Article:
Skip to main content

Love It or List It

Amy Shepard of Sensible Money examines what to consider when deciding whether to relocate or renovate your home.

by Amy Shepard, CFP

With so many people using their homes for multiple purposes these days (working remotely, online school for their kids, everyday living, etc.), there has been a huge increase in demand for both buying new homes and renovating existing ones. Like most big decisions, choosing to “love it or list it” comes down to a lot more than just dollars and cents.

For those considering an upgrade to their living situation, a great first step is to make a list of pros and cons for your current home. What are the things you love about it – big backyard, lots of storage, great school district, proximity to family and friends? What about the things you want to change, such as more space, needing a dedicated home office, better layout for entertaining, adding a pool?

Once you know what is working and what is not, you can start thinking about whether it makes sense to move or to change your existing home. With both, there are again pros and cons. With moving, most of us consider it a big undertaking to pack up our entire lives and move everything to a new place. That can be a lot when so many of us our juggling working at home and kids at home doing online school. But on a positive note, moving can allow you the opportunity to find more things on your wish list. With a renovation, there likely isn’t as much work, but there is still the inconvenience of living through a construction project. Renovating might be ideal if you have the ability to change the things you don’t like but keep the things you do.

Thinking through these various lists of pros and cons can help you determine what you really want. Next, you can begin to crunch the numbers to see what is doable financially.

With moving, one of the biggest considerations is determining how much house you can comfortably afford. Even with mortgage rates near all-time lows, housing pricing have skyrocketed throughout most of the country in recent years. You may experience some sticker-shock when looking at what it costs to upgrade. A general rule of thumb is that ALL of your fixed monthly expenses, including your mortgage payment, should not be more than 50% of your monthly take-home pay. It’s important to determine how a new mortgage payment will impact your budget and both your short- and long-term goals. It’s also important to factor in all the ancillary costs associated with moving such as moving supplies, repair costs, cleaning costs, utility increases, new furniture, etc.

With renovating your existing home, you’ll have to determine how to finance the costs. Having cash saved up is one option, but you shouldn’t deplete your savings – it’s important to always have some cash available for emergencies. If you’ve been in your home for any length of time, there’s a good chance you have some equity. This opens up options such as using a Home Equity Line of Credit (HELOC) or doing a cash-out refinance. If you are lucky enough to have significant equity, and have determined from your pros and cons exercise that a renovation makes sense, you have a great opportunity to take advantage of low mortgage rates while also avoiding having to purchase a new home at a much higher price. You’ll also want to consider how the potential renovation may impact the value of your home – will you be over-improving for your neighborhood or will you be making changes that will increase your home value enough to make financial sense?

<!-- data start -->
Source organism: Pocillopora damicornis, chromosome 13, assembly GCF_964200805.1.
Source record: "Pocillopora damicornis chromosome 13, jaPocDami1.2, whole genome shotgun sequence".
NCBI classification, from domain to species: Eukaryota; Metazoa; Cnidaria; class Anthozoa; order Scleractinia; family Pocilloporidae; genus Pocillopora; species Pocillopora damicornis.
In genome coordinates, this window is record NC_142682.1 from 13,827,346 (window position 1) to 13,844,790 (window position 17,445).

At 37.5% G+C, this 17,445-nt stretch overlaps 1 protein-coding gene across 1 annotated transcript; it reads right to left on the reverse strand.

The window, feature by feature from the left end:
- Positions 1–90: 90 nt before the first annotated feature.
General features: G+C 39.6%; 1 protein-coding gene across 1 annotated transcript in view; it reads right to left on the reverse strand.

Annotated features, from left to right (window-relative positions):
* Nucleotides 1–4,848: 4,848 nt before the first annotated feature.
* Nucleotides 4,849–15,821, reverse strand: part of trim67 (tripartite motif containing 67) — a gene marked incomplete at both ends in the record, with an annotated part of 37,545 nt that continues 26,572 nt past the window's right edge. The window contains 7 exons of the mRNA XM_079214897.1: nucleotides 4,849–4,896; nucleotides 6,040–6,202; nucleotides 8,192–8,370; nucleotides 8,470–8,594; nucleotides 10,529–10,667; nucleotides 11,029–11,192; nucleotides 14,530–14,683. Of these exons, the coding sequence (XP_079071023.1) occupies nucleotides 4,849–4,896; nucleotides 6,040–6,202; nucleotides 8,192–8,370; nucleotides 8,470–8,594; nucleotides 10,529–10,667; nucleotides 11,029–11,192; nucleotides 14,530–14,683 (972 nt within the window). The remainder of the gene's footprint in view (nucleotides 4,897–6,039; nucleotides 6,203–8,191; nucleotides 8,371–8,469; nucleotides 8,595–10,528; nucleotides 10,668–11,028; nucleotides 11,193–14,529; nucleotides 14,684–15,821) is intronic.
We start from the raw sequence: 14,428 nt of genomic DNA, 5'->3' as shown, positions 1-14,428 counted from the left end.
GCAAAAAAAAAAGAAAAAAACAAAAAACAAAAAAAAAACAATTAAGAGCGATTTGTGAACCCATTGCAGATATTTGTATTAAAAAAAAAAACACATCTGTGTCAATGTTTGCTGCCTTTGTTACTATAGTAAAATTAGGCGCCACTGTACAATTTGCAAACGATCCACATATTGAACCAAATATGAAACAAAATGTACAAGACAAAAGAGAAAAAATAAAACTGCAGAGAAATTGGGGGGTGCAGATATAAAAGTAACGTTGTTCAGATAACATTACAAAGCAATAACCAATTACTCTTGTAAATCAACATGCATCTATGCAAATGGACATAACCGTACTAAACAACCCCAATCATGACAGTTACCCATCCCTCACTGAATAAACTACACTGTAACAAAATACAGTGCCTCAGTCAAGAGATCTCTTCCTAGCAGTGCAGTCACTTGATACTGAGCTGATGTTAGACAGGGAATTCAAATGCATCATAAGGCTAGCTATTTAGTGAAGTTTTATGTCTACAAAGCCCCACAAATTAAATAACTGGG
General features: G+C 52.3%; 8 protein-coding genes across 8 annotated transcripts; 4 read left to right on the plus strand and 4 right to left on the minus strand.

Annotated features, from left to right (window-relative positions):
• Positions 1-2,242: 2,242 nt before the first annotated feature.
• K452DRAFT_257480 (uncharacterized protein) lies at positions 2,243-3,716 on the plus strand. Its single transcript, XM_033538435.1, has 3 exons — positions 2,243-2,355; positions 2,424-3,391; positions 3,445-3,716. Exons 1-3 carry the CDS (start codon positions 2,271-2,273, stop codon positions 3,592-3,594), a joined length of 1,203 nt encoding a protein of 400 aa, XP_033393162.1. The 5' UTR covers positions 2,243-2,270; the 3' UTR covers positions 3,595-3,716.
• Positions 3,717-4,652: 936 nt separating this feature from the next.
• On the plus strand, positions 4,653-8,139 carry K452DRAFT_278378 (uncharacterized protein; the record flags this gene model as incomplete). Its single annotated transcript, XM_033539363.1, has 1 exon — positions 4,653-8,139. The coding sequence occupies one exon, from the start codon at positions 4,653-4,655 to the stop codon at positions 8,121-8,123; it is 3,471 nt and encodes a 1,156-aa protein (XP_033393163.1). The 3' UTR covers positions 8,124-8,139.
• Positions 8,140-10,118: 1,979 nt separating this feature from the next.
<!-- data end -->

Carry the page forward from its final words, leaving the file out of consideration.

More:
If you’ve ever watched shows like “Love It or List It” on HGTV, you know that it’s rarely an easy decision to make. Spend some time talking to a few real estate agents and learning about your options. Go see some homes for sale and see if they are matching up with what you’re looking for. Talk to a few contractors to get ideas and estimates on upgrading your current home. Explore financing options by talking to a mortgage broker.

It will take some time to sort through all of these considerations but they are all exercises to help you methodically come to a conclusion that you’re excited about!

About the author: Amy Shepard, CFP®, RMA®, BFA™, MBA

Amy Shepard, CFP®, RMA®, BFA™, MBA is a Financial Planner at Sensible Money. She has been working with clients since 2013 and loves helping them create and implement a financial plan so they can achieve their life goals. She is involved in the CFP Boards Mentor Program and previously served on the board of the FPA of Greater Phoenix. Outside of work she enjoys spending time with her husband and kids – they have a goal to take a family picture in all 50 states!

Upcoming Free Webinar

Don't Cheat Yourself With the 4% Rule!

Thursday March 11, 2021 <> 7 PM EST

Many retirees and advisors gravitate to simple rules of thumb, like the 4% rule, which says you can safely withdraw 4% of your portfolio each year, increase that withdrawal with inflation, and expect to have your income last for life.

Do such rules work?

Certainly, they're useful when you're age 40 and planning for retirement 20 to 30 years away. But as you get closer to retirement, these rules can work against you.

This class will show you what to watch out for, and provide four practical tips on how to account for taxes, inflation, market returns, and Social Security when you lay out your retirement income plan.

Register Here